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Openshaw Park is a local community public park of approximately 5 hectares. It is located just over a mile outside of Bury town centre in an area historically known as Pimhole. The park was first opened as a public park in 1888.

The park is fairly level throughout with well-maintained footways and is accessible to people using wheelchairs and families with push-chairs.


  • Crown green bowling pavilion and greens
  • Children's play area
  • Two multi-play ball zones (one flood-lit)
  • Two flood-lit tennis courts
  • Bury Bike Library

Green Flag Award

Openshaw Park has retained a Green Flag Award since 2005. The national Green Flag Award scheme recognises excellence in greenspace management and measures criteria such as cleanliness, maintenance, sustainability, community involvement, heritage, nature conservation, health, safety, security and overall management.


Openshaw Park was one of four parks established following a public meeting in 1883, with contributions from Lord Derby, the Lord of the Manor, a public subscription, and, in this particular case, generous contributions of land and money from a local benefactor, Mr Thomas O Openshaw. This and another three parks were opened by the Prince of Wales, HRH Prince Albert Victor, on 21st July 1888.

The Openshaws of nearby Primrose Hill were woollen manufacturers and great patrons of the local community. The adjacent St Thomas's Church was a gift in 1866 from T.O. Openshaw's uncle, who was also called Thomas. The park, which was originally known as Rochdale Road recreation ground, was later renamed Openshaw Park, in honour of its donor.

The lengthy report of the Royal opening in the East Lancashire Echo 21st July 1888 includes a description of the original park, illustrated with pen and ink drawings and describes the impact that the park had on Rochdale Road.

"Approaching it from the town by the main road, one is struck with the vast improvement its construction has occasioned by the widening of this much used thoroughfare, now one of the finest in the Borough. The main entrance is about midway, and does honour to the grounds, which are enclosed by tall iron fencings on coping stones, the angles being relieved with stone pillars. Right round, as a cover to the railings are shrubberies, thickly planted, the border being artistically set out with rows first, of golden feathers, and then violet, with a fringe a grass platt abutting on the outer red gravelled paths inside the enclosure".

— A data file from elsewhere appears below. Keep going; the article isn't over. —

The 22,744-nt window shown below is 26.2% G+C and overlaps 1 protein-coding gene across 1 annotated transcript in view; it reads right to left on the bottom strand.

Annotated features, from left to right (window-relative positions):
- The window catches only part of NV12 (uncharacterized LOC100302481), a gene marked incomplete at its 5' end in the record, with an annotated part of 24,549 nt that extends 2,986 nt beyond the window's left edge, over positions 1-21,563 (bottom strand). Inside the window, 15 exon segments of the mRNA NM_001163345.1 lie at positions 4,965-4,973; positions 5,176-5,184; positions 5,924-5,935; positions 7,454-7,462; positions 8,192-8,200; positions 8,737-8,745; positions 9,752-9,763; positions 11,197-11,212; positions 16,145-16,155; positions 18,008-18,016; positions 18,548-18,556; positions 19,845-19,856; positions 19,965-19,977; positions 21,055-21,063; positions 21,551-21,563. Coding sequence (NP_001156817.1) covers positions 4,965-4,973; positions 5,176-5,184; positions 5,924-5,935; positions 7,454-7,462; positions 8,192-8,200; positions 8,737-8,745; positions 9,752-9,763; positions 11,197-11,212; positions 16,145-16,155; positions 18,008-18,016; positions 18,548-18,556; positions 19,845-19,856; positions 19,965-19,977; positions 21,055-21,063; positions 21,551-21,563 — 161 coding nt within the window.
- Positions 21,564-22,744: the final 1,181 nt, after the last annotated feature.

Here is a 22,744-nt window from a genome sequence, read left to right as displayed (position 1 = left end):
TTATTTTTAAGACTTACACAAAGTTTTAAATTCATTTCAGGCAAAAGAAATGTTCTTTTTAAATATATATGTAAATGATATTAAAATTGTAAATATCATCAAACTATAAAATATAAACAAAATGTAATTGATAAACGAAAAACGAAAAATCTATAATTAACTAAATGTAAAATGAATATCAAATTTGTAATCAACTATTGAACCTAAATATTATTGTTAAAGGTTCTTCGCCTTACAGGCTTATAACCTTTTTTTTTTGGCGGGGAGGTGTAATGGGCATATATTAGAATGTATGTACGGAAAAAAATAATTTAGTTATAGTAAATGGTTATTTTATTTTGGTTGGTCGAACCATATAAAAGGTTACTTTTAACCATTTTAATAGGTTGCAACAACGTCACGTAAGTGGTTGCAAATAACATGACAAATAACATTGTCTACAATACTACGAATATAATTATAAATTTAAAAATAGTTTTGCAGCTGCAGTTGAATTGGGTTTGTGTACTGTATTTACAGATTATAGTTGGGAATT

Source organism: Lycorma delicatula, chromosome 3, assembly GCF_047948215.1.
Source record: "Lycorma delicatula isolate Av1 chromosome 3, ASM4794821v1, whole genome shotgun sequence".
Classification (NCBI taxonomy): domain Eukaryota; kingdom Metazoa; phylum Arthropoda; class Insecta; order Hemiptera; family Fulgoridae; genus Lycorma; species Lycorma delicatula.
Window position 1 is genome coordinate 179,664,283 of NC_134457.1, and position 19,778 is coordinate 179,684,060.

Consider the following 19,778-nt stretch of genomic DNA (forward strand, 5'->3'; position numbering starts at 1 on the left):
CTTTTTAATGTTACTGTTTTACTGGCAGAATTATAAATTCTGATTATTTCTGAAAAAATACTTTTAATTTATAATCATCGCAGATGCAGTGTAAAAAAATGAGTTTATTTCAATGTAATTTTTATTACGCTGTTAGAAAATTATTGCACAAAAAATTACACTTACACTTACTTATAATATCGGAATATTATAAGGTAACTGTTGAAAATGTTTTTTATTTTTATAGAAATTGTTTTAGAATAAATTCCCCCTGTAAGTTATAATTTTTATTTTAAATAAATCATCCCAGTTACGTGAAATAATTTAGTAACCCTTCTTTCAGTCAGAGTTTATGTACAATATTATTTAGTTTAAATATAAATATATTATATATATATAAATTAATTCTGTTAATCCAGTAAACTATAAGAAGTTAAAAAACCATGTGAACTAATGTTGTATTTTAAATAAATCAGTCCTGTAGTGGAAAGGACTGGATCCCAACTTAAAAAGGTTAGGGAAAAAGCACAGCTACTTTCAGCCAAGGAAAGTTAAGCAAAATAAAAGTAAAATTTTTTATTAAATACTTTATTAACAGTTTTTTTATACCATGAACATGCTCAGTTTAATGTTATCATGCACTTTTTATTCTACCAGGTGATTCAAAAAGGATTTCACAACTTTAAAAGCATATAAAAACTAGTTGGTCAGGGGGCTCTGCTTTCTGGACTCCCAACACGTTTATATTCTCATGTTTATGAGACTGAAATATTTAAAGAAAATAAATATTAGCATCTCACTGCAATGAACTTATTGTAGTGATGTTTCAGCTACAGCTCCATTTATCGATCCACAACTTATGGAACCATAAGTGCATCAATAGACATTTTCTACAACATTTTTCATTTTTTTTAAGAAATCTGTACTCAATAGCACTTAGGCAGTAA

"The caretakers house catches the eye first as you enter, and despite all that has been said about these expensive structures, still we are bound to confess this one harmonious with its surroundings. Prominent on this building is the Borough coat of arms with the motto "Vincit Omnia Industria". The lodge is in the half-timbered style, which is so well adapted for this class of building. The lower part is faced with Burnley pressed bricks with block joints. The brickwork is relieved with bands of Runcorn stone, which being of warm tint harmonises well with it. The top of the porch which is covered with lead, forms a balcony and taken with other parts of the design, forms a very pleasant grouping".

In 1910 the tennis courts were re-sited to the eastern part of the park, where they have remained, taking up one of the four original cricket pitches.

It was in 1934 when the second Bowling Green was shown on a plan occupying part of the original dancing ground.

Then there were no known changes up until the new "Veterans Pavilion" was built near the second bowling green in the late 1960's.